Save the Children supplies arriving to help Niger's children

Report
from Save the Children
Published on 01 Aug 2005
Westport, CT (August 1, 2005) - Save the Children is moving quickly to expand its emergency response to the food shortage crisis in the West African country of Niger where tens of thousands of children and their families face starvation.
A Save the Children aid plane arrived in Niger last week with enough food and equipment to support one month of therapeutic feeding for severely malnourished children and those recovering from malnutrition.

With more than 40 tons of essential supplies now on the ground, Save the Children is working to provide nutritional assistance to children under 5 who are facing severe food shortages following the lethal combination of poor rainfall in 2005 and a locust infestation in the sub-Saharan African country. Current activities are focused on assisting children in the Maradi region of Niger, which is facing acute food shortages. Initial estimates of 15,000 moderately and severely malnourished children in the region have been revised upwards to 40,000.

"We are concentrating our efforts on providing children and their families immediate assistance with food and medical supplies," said Rudy Von Bernuth, who heads Save the Children USA's humanitarian relief operations. "The situation has reached a critical point with many thousands of children at risk of acute malnutrition."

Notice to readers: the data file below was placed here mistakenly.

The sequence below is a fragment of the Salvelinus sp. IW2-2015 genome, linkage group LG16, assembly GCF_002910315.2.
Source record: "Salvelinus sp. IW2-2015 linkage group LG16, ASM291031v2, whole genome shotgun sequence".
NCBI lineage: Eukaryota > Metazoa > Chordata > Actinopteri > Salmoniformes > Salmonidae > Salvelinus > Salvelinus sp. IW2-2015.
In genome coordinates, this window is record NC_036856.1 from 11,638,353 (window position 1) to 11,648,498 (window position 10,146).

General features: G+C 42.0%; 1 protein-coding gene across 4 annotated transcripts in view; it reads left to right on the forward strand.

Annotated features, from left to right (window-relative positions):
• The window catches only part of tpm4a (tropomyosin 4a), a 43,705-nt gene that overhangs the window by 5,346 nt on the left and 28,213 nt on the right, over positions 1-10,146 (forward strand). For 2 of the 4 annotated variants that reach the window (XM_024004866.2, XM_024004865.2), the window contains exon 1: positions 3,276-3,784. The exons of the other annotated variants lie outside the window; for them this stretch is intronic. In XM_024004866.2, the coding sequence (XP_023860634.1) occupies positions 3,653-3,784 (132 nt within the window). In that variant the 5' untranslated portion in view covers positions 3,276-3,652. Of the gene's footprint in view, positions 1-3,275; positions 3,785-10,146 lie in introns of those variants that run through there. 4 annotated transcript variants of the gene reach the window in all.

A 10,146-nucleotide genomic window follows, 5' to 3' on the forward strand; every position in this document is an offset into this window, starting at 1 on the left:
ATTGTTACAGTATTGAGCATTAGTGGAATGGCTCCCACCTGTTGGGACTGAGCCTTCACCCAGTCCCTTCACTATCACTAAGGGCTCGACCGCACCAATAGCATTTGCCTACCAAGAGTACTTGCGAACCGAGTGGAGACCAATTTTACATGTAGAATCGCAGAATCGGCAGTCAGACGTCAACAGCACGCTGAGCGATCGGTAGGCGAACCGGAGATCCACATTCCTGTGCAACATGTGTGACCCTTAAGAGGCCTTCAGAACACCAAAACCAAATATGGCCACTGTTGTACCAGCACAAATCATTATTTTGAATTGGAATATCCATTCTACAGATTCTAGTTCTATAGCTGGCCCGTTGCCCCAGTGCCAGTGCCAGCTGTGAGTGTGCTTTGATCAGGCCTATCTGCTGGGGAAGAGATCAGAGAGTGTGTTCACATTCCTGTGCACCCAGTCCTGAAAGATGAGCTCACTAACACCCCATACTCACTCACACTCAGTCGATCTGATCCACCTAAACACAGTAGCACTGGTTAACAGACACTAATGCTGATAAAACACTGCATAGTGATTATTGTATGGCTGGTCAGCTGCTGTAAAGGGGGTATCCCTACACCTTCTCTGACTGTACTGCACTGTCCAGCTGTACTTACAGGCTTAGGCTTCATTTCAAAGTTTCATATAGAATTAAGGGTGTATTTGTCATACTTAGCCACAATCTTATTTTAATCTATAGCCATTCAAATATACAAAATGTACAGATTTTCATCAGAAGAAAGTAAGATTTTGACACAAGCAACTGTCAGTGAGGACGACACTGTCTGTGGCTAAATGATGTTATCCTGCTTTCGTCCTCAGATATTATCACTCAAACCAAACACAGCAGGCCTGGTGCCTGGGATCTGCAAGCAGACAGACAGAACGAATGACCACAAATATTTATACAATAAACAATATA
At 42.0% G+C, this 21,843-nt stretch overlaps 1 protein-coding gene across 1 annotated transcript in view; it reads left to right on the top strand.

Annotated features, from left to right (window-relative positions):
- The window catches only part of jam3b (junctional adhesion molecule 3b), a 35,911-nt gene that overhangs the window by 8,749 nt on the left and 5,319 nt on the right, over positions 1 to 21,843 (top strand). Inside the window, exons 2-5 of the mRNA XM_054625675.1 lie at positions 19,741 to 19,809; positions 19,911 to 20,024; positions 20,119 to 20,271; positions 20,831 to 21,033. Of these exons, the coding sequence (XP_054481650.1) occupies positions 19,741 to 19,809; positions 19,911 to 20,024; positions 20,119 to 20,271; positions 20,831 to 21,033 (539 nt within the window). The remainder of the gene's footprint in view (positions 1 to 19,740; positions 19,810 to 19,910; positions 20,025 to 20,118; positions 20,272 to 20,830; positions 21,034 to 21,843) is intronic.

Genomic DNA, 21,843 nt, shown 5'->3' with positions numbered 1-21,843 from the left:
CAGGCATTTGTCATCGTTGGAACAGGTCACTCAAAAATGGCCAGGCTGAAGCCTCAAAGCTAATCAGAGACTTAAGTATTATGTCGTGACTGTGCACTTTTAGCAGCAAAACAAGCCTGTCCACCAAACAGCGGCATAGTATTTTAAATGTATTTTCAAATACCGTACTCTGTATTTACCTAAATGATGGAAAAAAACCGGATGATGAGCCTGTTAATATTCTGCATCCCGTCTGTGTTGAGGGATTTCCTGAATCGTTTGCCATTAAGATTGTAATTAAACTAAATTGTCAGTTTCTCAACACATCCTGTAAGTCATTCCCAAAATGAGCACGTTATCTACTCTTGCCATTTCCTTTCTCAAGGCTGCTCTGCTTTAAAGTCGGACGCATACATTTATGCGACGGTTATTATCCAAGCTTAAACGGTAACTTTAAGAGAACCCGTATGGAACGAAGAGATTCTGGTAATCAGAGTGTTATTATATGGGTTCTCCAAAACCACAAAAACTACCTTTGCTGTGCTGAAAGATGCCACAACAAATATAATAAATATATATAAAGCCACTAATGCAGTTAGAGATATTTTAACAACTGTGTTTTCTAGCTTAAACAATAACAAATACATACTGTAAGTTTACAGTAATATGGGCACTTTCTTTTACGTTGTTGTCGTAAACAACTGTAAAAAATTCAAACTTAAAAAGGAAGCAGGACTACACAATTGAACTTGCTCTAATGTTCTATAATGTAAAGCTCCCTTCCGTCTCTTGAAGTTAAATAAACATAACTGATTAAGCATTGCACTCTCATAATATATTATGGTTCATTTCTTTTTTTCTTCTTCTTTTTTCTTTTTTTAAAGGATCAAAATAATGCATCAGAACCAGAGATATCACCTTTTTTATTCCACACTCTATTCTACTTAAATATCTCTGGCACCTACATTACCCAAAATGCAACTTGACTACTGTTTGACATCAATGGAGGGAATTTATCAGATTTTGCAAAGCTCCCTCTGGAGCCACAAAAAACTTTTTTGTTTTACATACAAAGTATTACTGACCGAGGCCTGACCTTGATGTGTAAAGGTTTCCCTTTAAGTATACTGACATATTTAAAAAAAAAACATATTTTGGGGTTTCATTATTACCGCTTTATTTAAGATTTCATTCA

Critical supplies that Save the Children is providing include tents and other essentials to set up therapeutic feeding centers for starving children as well as emergency health kits, supplementary feeding kits, 20 tons of ready-to-eat food such as biscuits or porridge and 16 tons of a new product called plumpy'nut, a read-to-eat food that tastes like peanut butter but is fortified with all the nutrients a moderately malnourished child needs to avoid severe malnutrition.

Toby Porter, Director of Emergencies for Save the Children UK, noted, "Our team in Niger has been shocked by the levels of malnutrition in the region. Without urgent assistance a quarter of the country's 12 million people will go hungry, and as always children are especially vulnerable. Our emergency team is working hard to ensure that the most vulnerable children are given the best chance of survival."

Niger is one of the least developed countries in the world. Nearly one third of Niger's 12 million people live below the poverty line.